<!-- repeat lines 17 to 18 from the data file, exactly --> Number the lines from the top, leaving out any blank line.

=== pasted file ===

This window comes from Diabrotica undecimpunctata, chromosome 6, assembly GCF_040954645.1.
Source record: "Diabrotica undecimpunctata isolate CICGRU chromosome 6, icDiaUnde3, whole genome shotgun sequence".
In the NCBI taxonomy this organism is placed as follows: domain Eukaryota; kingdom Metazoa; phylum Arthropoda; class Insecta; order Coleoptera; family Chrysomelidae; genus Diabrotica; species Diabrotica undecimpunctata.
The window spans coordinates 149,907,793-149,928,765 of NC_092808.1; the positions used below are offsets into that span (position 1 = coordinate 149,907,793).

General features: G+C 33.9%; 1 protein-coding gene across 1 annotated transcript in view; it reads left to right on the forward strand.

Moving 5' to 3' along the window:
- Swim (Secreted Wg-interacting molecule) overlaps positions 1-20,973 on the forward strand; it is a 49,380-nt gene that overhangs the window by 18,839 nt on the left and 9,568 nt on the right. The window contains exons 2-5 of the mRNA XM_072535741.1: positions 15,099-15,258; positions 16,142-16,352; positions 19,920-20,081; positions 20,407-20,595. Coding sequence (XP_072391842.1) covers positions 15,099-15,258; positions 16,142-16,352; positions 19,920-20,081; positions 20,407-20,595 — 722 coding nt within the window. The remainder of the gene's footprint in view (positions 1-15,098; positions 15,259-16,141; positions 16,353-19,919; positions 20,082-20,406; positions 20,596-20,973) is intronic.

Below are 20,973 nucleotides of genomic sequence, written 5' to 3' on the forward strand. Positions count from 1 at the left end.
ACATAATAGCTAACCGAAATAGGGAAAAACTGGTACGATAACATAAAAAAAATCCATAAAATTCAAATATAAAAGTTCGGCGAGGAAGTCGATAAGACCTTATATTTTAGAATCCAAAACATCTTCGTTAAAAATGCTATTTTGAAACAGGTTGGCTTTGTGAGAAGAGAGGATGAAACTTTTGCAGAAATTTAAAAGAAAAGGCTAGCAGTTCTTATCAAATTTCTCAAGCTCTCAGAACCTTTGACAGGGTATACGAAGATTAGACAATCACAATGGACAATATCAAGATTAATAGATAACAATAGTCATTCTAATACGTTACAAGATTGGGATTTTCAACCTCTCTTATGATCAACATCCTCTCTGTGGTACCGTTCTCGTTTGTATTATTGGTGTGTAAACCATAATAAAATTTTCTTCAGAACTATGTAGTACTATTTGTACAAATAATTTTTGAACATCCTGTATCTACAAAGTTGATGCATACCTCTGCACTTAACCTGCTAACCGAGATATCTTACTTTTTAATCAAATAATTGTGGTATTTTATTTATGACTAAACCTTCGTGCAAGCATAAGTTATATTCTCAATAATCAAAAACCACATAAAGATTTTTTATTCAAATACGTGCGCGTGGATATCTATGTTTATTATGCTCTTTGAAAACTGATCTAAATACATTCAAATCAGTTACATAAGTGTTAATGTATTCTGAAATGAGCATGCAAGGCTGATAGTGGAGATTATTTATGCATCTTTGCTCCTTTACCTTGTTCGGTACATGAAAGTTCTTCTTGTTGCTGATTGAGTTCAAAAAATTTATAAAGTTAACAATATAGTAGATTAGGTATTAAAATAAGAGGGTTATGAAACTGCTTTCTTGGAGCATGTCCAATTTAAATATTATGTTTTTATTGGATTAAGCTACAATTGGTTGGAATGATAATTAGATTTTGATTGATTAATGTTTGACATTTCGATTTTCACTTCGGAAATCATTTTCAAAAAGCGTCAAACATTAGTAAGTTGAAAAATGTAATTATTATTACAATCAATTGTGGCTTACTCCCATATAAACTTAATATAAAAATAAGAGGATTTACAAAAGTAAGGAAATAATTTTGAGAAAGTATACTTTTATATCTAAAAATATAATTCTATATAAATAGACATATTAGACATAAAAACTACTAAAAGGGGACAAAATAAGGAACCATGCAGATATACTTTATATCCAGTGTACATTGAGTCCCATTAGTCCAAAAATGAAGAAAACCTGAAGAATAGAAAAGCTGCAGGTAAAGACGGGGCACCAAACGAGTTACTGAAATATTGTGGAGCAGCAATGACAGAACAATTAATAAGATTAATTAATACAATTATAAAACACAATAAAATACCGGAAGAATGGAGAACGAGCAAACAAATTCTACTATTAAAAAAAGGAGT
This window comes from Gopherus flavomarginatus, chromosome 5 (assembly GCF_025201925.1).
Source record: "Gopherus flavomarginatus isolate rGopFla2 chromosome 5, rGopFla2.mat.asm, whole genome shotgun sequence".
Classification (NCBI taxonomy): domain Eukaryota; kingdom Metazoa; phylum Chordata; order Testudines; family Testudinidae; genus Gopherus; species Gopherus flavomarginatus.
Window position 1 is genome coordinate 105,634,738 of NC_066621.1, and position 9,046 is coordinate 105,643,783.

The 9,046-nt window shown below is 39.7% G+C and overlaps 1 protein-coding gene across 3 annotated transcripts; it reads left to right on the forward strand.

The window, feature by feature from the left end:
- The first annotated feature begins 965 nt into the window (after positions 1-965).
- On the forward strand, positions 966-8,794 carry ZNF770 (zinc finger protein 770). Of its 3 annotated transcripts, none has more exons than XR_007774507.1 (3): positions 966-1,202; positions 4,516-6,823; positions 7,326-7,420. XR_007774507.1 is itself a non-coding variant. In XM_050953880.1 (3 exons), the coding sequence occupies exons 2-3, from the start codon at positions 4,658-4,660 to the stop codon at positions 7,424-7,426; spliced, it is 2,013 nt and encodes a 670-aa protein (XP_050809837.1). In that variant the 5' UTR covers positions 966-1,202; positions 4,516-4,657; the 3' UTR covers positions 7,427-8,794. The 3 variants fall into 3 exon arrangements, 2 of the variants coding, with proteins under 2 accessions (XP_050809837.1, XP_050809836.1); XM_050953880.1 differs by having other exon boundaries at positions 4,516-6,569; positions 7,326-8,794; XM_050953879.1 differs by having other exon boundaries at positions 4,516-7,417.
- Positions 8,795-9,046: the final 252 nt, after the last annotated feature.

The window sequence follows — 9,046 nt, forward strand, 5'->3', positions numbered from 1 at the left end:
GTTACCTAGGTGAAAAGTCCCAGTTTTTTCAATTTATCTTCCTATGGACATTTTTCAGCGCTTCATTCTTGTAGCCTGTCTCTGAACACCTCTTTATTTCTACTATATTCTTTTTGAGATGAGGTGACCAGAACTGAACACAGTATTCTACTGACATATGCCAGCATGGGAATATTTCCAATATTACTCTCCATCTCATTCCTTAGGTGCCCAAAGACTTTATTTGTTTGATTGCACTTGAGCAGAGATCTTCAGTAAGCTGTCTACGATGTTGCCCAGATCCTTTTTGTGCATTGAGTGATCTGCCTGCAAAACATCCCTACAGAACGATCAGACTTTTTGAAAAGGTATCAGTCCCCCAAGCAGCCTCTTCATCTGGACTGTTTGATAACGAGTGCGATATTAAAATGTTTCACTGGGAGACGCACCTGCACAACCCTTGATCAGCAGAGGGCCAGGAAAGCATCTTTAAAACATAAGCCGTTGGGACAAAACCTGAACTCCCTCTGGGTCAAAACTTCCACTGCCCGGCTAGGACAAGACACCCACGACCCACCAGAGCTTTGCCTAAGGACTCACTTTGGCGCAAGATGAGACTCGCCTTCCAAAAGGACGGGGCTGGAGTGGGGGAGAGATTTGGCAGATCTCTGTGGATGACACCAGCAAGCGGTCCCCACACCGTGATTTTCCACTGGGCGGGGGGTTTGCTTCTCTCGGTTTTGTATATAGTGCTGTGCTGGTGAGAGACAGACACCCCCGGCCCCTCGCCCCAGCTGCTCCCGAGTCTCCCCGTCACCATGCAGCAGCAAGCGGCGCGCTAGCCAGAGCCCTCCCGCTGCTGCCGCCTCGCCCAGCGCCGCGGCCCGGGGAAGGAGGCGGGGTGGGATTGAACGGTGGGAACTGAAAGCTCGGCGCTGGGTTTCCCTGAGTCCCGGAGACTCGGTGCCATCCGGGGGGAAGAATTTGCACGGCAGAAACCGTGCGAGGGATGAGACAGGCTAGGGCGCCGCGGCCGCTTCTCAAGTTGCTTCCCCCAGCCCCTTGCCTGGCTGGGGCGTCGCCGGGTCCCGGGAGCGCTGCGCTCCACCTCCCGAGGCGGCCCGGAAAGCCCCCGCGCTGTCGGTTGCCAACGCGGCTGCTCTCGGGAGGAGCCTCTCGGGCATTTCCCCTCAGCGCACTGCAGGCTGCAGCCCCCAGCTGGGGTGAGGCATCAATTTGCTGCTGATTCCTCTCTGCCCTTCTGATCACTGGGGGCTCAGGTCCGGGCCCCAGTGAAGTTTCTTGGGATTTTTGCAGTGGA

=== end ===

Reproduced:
- On the forward strand, positions 966-8,794 carry ZNF770 (zinc finger protein 770). Of its 3 annotated transcripts, none has more exons than XR_007774507.1 (3): positions 966-1,202; positions 4,516-6,823; positions 7,326-7,420. XR_007774507.1 is itself a non-coding variant. In XM_050953880.1 (3 exons), the coding sequence occupies exons 2-3, from the start codon at positions 4,658-4,660 to the stop codon at positions 7,424-7,426; spliced, it is 2,013 nt and encodes a 670-aa protein (XP_050809837.1). In that variant the 5' UTR covers positions 966-1,202; positions 4,516-4,657; the 3' UTR covers positions 7,427-8,794. The 3 variants fall into 3 exon arrangements, 2 of the variants coding, with proteins under 2 accessions (XP_050809837.1, XP_050809836.1); XM_050953880.1 differs by having other exon boundaries at positions 4,516-6,569; positions 7,326-8,794; XM_050953879.1 differs by having other exon boundaries at positions 4,516-7,417.
- Positions 8,795-9,046: the final 252 nt, after the last annotated feature.